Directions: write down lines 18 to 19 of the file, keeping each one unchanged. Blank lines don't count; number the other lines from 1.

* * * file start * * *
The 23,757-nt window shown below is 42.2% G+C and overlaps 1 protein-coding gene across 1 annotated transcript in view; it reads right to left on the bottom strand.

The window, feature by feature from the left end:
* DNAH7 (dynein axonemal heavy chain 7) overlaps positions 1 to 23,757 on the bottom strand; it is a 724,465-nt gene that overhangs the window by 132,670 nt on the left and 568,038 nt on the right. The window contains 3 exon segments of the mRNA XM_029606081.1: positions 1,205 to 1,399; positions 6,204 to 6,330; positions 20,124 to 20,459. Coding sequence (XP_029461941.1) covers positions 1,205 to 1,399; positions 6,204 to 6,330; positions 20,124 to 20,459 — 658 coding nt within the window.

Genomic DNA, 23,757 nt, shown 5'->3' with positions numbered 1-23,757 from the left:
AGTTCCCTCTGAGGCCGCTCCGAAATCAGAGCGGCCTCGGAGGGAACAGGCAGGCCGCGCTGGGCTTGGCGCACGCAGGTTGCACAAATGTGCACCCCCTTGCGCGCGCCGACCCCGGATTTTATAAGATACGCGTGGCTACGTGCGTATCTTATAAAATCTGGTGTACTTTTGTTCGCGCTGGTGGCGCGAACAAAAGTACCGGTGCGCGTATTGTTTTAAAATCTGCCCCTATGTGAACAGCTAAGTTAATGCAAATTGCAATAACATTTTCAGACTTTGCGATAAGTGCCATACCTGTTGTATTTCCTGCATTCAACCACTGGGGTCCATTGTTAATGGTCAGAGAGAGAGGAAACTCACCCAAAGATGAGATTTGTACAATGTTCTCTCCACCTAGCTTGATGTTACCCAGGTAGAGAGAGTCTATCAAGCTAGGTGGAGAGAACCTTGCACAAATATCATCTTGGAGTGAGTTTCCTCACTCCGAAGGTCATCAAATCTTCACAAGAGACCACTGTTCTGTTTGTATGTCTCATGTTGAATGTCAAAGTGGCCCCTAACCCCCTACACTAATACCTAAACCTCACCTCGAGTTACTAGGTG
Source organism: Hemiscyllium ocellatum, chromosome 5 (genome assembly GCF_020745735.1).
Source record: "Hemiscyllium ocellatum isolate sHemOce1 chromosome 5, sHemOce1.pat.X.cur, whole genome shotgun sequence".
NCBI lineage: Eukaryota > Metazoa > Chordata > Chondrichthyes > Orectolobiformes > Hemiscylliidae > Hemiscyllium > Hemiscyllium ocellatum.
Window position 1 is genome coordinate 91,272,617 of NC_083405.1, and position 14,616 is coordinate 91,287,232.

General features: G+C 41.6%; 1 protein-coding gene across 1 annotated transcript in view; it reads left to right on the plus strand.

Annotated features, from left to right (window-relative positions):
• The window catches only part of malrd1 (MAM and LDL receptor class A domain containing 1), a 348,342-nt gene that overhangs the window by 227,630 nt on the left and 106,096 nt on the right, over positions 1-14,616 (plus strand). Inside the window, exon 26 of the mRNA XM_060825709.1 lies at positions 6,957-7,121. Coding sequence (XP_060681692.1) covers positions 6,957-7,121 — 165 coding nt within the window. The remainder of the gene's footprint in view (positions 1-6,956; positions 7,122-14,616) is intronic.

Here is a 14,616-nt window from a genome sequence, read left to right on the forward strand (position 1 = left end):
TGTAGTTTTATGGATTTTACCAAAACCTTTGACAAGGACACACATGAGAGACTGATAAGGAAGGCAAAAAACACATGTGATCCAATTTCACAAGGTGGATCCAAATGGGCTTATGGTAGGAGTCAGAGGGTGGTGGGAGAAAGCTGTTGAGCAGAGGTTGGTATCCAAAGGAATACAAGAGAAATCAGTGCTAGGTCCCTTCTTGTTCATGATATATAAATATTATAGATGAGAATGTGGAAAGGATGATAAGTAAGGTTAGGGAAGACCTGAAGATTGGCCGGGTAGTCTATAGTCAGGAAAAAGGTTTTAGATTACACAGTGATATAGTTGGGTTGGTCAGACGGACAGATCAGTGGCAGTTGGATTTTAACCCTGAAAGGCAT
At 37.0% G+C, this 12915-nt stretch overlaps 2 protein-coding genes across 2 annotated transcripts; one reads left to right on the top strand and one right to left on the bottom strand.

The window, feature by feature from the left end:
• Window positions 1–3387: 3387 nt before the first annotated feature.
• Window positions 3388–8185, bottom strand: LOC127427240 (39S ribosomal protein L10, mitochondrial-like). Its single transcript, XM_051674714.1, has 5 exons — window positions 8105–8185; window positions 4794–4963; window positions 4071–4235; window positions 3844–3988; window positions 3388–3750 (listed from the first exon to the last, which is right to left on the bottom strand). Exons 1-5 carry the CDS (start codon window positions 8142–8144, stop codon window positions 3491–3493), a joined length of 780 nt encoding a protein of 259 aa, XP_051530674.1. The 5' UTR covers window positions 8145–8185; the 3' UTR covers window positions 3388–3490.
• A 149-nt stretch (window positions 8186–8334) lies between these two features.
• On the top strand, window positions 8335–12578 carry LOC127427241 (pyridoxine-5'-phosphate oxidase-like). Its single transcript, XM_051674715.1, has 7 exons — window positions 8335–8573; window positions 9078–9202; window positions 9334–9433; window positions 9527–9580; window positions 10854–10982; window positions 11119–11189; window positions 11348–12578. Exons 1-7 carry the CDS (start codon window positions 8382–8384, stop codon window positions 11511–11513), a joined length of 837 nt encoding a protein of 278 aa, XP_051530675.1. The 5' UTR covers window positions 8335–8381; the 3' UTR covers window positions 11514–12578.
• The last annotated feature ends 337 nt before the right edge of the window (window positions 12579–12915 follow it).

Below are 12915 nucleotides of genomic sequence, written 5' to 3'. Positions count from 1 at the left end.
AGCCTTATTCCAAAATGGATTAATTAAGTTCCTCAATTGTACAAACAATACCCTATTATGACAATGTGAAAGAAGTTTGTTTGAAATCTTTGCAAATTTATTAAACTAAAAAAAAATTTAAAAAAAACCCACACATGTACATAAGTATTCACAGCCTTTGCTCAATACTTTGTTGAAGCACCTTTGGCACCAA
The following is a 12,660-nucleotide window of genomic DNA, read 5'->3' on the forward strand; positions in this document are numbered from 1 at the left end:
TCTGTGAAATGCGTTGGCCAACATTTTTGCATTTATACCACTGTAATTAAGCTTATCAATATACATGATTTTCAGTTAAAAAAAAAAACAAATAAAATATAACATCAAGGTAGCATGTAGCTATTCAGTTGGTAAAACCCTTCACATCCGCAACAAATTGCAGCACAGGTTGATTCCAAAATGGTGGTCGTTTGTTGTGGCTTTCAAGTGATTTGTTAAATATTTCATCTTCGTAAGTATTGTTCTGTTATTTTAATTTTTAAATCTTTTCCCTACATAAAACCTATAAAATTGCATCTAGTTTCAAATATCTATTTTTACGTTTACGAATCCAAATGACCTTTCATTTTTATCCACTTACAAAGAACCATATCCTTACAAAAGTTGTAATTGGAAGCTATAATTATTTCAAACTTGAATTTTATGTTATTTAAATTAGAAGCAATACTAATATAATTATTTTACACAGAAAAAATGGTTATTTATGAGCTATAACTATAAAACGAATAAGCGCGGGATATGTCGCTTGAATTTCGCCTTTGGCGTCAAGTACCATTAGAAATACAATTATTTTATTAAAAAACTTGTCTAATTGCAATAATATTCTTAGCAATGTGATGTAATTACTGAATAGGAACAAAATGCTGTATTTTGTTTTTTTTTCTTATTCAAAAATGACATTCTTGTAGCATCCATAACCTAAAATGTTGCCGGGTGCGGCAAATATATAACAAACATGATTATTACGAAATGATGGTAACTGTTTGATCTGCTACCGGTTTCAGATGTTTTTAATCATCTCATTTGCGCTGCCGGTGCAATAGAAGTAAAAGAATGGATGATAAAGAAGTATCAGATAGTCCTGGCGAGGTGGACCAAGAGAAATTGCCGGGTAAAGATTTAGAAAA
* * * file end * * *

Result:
• Window positions 3388–8185, bottom strand: LOC127427240 (39S ribosomal protein L10, mitochondrial-like). Its single transcript, XM_051674714.1, has 5 exons — window positions 8105–8185; window positions 4794–4963; window positions 4071–4235; window positions 3844–3988; window positions 3388–3750 (listed from the first exon to the last, which is right to left on the bottom strand). Exons 1-5 carry the CDS (start codon window positions 8142–8144, stop codon window positions 3491–3493), a joined length of 780 nt encoding a protein of 259 aa, XP_051530674.1. The 5' UTR covers window positions 8145–8185; the 3' UTR covers window positions 3388–3490.
• A 149-nt stretch (window positions 8186–8334) lies between these two features.